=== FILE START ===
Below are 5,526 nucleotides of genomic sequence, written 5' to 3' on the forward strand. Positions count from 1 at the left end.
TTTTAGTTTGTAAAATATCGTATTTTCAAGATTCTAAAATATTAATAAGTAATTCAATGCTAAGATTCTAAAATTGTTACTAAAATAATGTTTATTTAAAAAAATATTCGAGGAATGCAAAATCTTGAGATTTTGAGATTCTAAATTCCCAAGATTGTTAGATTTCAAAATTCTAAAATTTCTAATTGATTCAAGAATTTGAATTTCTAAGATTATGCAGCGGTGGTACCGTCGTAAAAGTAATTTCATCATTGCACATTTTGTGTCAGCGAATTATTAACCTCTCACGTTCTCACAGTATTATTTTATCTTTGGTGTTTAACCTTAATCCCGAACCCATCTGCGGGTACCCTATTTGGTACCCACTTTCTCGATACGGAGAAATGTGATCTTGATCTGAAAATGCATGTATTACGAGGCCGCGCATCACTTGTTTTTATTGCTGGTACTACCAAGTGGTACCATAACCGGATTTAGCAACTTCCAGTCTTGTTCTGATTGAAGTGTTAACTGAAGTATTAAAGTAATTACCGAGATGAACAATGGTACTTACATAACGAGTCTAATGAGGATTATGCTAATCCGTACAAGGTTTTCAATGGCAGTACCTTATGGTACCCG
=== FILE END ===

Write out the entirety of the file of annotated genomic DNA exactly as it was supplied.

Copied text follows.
Below are 5,526 nucleotides of genomic sequence, written 5' to 3' on the forward strand. Positions count from 1 at the left end.
TTTTAGTTTGTAAAATATCGTATTTTCAAGATTCTAAAATATTAATAAGTAATTCAATGCTAAGATTCTAAAATTGTTACTAAAATAATGTTTATTTAAAAAAATATTCGAGGAATGCAAAATCTTGAGATTTTGAGATTCTAAATTCCCAAGATTGTTAGATTTCAAAATTCTAAAATTTCTAATTGATTCAAGAATTTGAATTTCTAAGATTATGCAGCGGTGGTACCGTCGTAAAAGTAATTTCATCATTGCACATTTTGTGTCAGCGAATTATTAACCTCTCACGTTCTCACAGTATTATTTTATCTTTGGTGTTTAACCTTAATCCCGAACCCATCTGCGGGTACCCTATTTGGTACCCACTTTCTCGATACGGAGAAATGTGATCTTGATCTGAAAATGCATGTATTACGAGGCCGCGCATCACTTGTTTTTATTGCTGGTACTACCAAGTGGTACCATAACCGGATTTAGCAACTTCCAGTCTTGTTCTGATTGAAGTGTTAACTGAAGTATTAAAGTAATTACCGAGATGAACAATGGTACTTACATAACGAGTCTAATGAGGATTATGCTAATCCGTACAAGGTTTTCAATGGCAGTACCTTATGGTACCCG